Chief Marketing Officer Barry Judge said that the company's marketing spending around the holidays is up, despite a challenged first half for the retailer and a mixed outlook for the consumer-electronics category. Best Buy has reported declining sales at U.S. stores open at least 14 months for five consecutive quarters. And it is projecting same-store sales for its fiscal year will be flat to down 3%. Still, Mr. Judge and Drew Panayiotou, senior VP-U.S. marketing, said things are looking up.
"I'm optimistic things are a bit stronger than they were [in the first half]," Mr. Judge said. "Best Buy is in the midst of transforming the products we sell. Increasingly we're selling more mobile phones and tablets and the connections that go with them. ... And those products are on fire."
"All signs point to a consumer coming back in the market," Mr. Panayiotou added. "We're all still nervous, but the first two weeks of data say she's there and buying more gifts."
And Best Buy plans to make sure she knows it's not just selling TVs and computers this holiday season, with tablets, e-readers and smartphones all appearing in new TV spots. In a coup for the retailer, it will also air a commercial that highlights all of the Apple products it carries -- a rarity in the closely monitored world of Apple marketing. Mr. Judge said Best Buy will also be emphasizing its value propositions -- price match, extended returns and free shipping with no exclusions -- as well as promoting its selection of gifts under $100. Best Buy spent $282 million on measured media last year, including $114 during the fourth quarter, according to Kantar Media.
The first holiday spots, which make Mom the star, roll out Sunday with the message, "Game On, Santa." And in a shift from years past, that creative message will dominate Best Buy's holiday messaging across all media. The retailer has typically run concurrent campaigns -- for example, last year it ran both "True Stories" and spots featuring Kenneth the Blue Elf, which led to a greater number of spots. This year there are five 30-second spots, down from 11, as well as two 15-second spots.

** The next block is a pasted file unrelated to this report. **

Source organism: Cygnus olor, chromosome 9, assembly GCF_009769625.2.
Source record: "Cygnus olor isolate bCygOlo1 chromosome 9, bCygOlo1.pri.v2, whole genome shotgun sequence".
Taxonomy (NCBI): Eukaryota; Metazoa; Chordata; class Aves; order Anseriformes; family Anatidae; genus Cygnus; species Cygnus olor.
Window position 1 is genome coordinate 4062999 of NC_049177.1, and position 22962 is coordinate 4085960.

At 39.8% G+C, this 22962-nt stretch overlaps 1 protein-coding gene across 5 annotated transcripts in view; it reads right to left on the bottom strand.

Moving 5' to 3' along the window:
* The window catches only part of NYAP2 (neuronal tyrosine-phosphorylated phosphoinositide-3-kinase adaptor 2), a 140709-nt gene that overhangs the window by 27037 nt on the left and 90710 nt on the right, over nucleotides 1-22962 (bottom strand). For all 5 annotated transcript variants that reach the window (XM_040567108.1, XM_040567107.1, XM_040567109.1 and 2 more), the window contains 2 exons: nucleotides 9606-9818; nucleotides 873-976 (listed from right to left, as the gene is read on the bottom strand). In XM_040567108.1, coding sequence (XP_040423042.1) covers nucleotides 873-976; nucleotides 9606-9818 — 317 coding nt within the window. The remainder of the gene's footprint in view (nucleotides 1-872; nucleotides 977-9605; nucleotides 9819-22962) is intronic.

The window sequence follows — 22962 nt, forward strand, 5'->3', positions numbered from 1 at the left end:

"When there's too much messaging, it waters down the power of the core creative idea," said Mr. Panayiotou. "That simplicity, that focus is very important. The landscape is getting very noisy. So, if our core creative idea is about making Mom feel victorious, we want to put all of our dollars behind that message."
The intent of "Game On, Santa" is to allow moms to revel in their role as "chief gift giver." Mr. Panayiotou said that his team's research found that Mom really wanted to feel like she was "winning" the holidays, though she didn't necessarily need to take credit publicly. The spots show women talking about various gadgets with Best Buy employees, before flash-forwarding to Christmas Eve, where Mom celebrates her purchases amid Santa's arrival and razzes the big guy.
It's a risky move. Kenneth the Blue Elf was a hit last holiday season, giving Best Buy the second-most popular holiday ad and fourth most-popular holiday campaign, according to Ace Metrix. Mr. Panayiotou said it was a tough decision to abandon something that had been successful, but he believes "Game On, Santa" will be more relevant to Mom. (Kenneth the Blue Elf will live on in a holiday campaign for Best Buy's Five Star chain in China.)
Mr. Panayiotou also admitted that toying with Santa on national TV is a "high-risk, high-reward" endeavor. "We knew it would win or lose, [based on] whether she was having fun with Santa or beating up on Santa. And we had to have a cool, strong Santa that was amused and entertained by what was going on," Mr. Panayiotou said. "So far, moms who have seen the spots in limited release say they're good with it, it's fun and it doesn't feel like we're trashing Santa."
This year's campaign is also reverting to a later start date, after Best Buy pushed up its holiday media blitz a year ago. Last year ads began airing on Nov. 1, but this year Best Buy opted to focus on digital efforts in the first weeks of November and hold off on airing TV ads until just days before Thanksgiving.
"We decided that being very loud and aggressive online was a place we could stand out," said Mr. Judge, noting that digital spending is up by 50% to 100%. "People start thinking about Christmas shopping in early November, but they're searching online and thinking, not necessarily buying."
Social media will also be a major focus, Mr. Judge said. A program launching in the coming weeks will ask Facebook fans to vote on the deal they like best. The one getting the most votes will be offered as a promotion the following week. A digital circular is also about to roll out. Unlike the PDF version, which has existed online to date, the new version is interactive and features editorial videos, as well as video highlighting the best deals of the week.